With the arrival of the holiday season comes a time for hot beverages and brightly-patterned sweaters; for giving and receiving, at work and at home. We’re excited kick off the next six weeks’ worth of non-stop merriment by presenting you with with an early gift in the form of the latest installment of ArtCenter alumni notes, which is teeming with impressive news and accomplishments, from book releases and public engagements to major exhibitions at the Hammer Museum and LACMA.
Archive for the ‘Graduate Media Design’ Category
A few days after celebrating the completion of earning her graduate degree in Media Design Practices, Kristina L. Ortega (MFA 15), swiftly packed up her life in Southern California and moved to Portland to begin a new career chapter with Intel’s New Devices group as a wearables user experience designer.
“Our goal is to launch designers who will question the world or view the world differently, imagine needs and products which may not exist for another 10 or 20 years into the future,” said Anne Burdick, chair of Art Center’s Graduate Media Design Practices (MDP) Department.
Inclusive design. People-centered design. Design for all. Universal design. Each of these practices is an attempt to articulate a design approach that puts the individual at the center of the design agenda. For me this approach takes shape a bit differently in that it also forcibly puts at its center multiple points-of-view, orientations and abilities. This practice has led me to produce some pretty unusual outcomes for a designer—graphic design for people who do not see, communication spaces for people who do not speak and technology for people who have no power. And although these projects were designed to support issues significant to others, they simultaneously afforded me a unique opportunity to question the convenient assumptions we so often default to when considering what people need.
You know those artificial rocks people use to hide pipes, pumps and other domestic structural elements deemed too aesthetically displeasing for a proper residential landscape? Turns out they’re not the most comfortable objects to sit on for an extended period of time.
Nevertheless, that’s how I spent 45 minutes last week—sitting atop wheel-mounted fake rocks and talking with their creators, Asli Serbest and Mona Mahall, the Stuttgart- and Istanbul-based art, design and architecture duo who go by the nom de guerre micro architecture unit star energy ray, or m-a-u-s-e-r for short.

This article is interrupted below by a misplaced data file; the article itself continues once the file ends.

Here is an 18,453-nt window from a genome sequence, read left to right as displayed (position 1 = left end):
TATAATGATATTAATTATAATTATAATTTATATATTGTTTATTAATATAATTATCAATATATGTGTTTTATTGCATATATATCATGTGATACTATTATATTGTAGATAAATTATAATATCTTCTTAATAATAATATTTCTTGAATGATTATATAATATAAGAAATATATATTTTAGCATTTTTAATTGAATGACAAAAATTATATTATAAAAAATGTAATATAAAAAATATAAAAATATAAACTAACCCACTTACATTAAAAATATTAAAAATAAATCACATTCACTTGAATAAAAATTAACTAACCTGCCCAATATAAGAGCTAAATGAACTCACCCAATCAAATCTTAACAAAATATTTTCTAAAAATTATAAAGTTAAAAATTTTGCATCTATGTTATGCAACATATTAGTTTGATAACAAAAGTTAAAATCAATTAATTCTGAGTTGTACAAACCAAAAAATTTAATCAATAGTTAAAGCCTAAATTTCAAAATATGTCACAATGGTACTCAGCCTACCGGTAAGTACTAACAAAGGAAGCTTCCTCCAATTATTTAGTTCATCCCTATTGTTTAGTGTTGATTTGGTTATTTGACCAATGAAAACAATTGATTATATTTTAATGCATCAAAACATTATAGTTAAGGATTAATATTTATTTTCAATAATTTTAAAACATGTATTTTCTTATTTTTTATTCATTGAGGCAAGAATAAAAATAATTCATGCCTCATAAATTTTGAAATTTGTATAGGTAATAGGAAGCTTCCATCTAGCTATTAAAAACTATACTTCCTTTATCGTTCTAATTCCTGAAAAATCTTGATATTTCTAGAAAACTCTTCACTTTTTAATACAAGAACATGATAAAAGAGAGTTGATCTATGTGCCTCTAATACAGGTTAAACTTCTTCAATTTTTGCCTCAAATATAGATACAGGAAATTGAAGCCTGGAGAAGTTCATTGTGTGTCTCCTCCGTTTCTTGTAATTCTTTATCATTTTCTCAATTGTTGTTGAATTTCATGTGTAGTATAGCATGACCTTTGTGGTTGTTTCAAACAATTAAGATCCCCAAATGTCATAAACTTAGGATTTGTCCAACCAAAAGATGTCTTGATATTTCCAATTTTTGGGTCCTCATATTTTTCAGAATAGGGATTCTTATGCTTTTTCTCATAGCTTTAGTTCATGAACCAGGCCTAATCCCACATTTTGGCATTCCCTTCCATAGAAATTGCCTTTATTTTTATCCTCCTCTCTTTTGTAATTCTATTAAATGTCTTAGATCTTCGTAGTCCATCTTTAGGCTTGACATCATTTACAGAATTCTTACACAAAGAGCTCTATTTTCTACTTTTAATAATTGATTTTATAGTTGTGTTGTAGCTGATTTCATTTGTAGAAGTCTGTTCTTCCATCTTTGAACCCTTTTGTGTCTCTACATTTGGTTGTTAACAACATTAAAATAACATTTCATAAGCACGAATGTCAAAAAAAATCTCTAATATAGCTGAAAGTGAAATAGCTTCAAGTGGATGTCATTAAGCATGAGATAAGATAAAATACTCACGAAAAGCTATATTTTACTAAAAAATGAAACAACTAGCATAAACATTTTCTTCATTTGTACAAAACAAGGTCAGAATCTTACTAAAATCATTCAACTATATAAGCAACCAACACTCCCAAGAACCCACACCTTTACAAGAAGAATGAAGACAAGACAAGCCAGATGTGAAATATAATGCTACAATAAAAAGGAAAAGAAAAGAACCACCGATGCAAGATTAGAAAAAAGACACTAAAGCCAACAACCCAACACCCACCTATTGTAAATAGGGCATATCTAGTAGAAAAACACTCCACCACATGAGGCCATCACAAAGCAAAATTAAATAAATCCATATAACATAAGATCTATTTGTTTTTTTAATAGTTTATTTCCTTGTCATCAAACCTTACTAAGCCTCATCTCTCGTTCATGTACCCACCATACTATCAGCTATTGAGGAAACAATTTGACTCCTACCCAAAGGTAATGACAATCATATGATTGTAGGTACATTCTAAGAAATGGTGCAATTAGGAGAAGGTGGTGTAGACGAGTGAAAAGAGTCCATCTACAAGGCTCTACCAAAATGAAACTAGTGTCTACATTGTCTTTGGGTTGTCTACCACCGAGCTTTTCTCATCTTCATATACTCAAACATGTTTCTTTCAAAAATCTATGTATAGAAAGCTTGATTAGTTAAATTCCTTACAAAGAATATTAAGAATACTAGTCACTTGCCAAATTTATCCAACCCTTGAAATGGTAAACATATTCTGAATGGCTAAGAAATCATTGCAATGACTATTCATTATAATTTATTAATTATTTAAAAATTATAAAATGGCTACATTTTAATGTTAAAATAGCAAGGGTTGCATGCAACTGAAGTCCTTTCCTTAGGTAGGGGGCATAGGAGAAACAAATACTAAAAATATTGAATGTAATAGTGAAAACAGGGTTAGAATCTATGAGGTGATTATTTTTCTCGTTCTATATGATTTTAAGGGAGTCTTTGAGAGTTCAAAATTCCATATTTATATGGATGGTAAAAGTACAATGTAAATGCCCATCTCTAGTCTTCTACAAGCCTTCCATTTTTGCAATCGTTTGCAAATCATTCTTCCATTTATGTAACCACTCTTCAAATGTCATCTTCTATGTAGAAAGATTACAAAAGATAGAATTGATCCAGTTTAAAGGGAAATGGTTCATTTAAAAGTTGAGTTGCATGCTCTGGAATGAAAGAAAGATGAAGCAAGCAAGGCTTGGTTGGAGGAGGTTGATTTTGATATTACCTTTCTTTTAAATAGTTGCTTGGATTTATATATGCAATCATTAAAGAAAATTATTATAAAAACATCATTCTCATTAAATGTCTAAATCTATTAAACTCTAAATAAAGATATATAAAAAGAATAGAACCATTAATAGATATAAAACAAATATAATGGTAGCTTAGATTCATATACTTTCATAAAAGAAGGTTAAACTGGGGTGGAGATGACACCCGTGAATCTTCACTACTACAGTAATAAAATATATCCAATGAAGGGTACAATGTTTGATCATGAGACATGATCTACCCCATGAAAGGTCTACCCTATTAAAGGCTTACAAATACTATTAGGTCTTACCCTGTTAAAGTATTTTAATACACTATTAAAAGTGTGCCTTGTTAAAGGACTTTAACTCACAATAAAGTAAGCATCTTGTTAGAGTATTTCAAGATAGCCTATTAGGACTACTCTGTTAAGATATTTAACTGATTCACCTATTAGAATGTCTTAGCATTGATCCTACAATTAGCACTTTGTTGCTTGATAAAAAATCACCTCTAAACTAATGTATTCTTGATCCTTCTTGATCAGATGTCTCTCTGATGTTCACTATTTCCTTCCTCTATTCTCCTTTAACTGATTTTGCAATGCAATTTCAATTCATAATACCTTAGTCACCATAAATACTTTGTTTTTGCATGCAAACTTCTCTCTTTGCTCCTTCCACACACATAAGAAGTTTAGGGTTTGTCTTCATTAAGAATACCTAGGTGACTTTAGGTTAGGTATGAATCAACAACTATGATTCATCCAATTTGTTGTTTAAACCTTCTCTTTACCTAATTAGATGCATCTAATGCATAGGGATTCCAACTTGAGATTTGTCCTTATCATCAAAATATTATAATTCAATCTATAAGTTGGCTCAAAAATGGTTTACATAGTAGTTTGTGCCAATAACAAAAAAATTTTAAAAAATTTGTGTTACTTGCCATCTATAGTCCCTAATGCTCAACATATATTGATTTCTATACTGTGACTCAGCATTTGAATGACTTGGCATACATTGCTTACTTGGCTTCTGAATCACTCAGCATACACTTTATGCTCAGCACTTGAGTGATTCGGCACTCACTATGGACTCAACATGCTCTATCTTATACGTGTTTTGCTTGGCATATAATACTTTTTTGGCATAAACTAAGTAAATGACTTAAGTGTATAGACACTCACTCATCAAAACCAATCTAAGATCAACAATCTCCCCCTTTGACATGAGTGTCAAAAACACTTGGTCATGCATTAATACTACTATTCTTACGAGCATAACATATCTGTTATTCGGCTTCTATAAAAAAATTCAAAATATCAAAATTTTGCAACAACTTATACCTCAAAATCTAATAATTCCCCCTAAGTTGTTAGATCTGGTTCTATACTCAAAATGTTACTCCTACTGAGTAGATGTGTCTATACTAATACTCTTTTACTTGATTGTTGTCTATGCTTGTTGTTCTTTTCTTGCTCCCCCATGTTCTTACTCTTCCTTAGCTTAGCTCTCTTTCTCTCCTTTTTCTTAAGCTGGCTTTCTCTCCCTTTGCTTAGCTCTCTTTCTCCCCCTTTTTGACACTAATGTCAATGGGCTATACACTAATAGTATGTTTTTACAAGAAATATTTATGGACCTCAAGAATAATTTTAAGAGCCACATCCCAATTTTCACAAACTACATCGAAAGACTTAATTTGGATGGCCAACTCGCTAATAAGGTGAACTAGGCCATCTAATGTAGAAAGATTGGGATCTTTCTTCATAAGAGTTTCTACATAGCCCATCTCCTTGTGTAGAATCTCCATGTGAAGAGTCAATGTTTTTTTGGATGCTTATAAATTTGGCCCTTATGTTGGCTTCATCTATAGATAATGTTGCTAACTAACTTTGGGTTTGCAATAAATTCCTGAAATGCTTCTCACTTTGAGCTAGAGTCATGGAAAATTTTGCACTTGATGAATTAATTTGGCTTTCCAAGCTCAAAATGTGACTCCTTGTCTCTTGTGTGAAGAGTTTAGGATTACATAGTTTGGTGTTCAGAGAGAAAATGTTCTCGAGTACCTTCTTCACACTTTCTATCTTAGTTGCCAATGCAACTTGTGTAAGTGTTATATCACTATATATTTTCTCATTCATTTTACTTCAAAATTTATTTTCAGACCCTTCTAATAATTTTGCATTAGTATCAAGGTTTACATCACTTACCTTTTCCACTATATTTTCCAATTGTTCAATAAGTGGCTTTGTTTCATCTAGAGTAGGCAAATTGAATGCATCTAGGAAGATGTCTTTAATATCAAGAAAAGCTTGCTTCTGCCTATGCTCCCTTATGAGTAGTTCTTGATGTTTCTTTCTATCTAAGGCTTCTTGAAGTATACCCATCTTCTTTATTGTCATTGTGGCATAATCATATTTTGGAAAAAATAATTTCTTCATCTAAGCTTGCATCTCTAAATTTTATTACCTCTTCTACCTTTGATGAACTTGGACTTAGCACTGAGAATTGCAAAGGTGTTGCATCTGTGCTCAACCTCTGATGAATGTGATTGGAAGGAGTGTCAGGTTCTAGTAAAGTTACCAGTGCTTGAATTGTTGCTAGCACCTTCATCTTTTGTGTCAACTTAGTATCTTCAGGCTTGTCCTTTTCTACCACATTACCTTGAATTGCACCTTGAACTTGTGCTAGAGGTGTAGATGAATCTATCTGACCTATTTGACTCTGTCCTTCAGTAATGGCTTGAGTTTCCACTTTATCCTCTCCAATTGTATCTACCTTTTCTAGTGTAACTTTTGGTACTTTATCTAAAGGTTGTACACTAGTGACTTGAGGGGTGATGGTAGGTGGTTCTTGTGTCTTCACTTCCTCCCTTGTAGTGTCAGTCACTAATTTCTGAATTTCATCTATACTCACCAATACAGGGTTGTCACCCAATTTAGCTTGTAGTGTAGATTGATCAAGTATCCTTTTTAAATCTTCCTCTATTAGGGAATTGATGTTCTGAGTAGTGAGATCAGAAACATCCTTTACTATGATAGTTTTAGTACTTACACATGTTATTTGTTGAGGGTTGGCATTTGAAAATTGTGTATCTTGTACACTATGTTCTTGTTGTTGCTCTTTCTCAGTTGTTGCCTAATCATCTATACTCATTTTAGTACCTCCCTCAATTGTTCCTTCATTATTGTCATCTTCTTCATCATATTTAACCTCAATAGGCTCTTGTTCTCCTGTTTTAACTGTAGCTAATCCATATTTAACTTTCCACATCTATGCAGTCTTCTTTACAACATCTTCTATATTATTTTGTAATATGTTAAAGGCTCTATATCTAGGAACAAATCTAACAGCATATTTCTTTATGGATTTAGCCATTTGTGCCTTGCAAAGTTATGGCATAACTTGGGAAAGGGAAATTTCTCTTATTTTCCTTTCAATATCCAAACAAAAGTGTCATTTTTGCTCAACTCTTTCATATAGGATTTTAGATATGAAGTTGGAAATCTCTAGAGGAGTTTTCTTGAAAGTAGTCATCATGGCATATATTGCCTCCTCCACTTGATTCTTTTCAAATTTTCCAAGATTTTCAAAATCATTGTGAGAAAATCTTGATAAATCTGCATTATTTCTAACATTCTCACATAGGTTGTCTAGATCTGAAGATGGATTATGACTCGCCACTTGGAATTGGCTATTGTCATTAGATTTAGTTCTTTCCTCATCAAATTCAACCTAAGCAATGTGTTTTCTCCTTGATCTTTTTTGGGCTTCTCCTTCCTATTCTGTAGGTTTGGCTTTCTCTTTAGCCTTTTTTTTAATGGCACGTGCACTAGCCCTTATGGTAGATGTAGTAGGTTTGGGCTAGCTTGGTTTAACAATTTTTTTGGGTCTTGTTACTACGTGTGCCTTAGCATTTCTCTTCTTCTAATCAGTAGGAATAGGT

I met with them to discuss Natural Wi-Fi, their research project that culminated in an installation in Wind Tunnel Gallery, part of ArtCenter’s Graduate Center for Critical Practice, that explored the material byproducts of the Internet as well as how Nature has become the online world’s aesthetic obsession.
Leap Before You Look: Inside the revealing new exhibition on Black Mountain College, with MOCA curator Helen MolesworthWednesday, May 13th, 2015
“Most people in the room probably know a little something about Black Mountain College, and it’s probably part wrong and part true,” said Helen Molesworth. Relaxed in black sneakers and a loose sweater, the new chief curator at the Museum of Contemporary Art in Los Angeles, less than five months into her new job, offered a candid and engaging behind-the-scenes look at her work on a revealing new exhibition about Black Mountain College—the first comprehensive exhibition on the subject to take place in the United States.
The curator’s talk in February, a full year ahead of the exhibition’s opening in L.A., was part of both the Wind Tunnel Lecture Series and Art Center Dialogues. And as she disclosed to her unsuspecting audience at the outset, “You’re the first! I haven’t actually given a Black Mountain talk yet.”
For Molesworth, Black Mountain College’s mythic status—as the birthplace of the neo-avant-garde and the site of legendary collaborations by Robert Rauschenberg, John Cage and Merce Cunningham—has in fact been a problem to overcome, an impediment to a more complete understanding of its history. “It was a place charged in ways that engendered mythmaking from its inception,” she said, “and a lot of that mythmaking was self-generated.” (more…)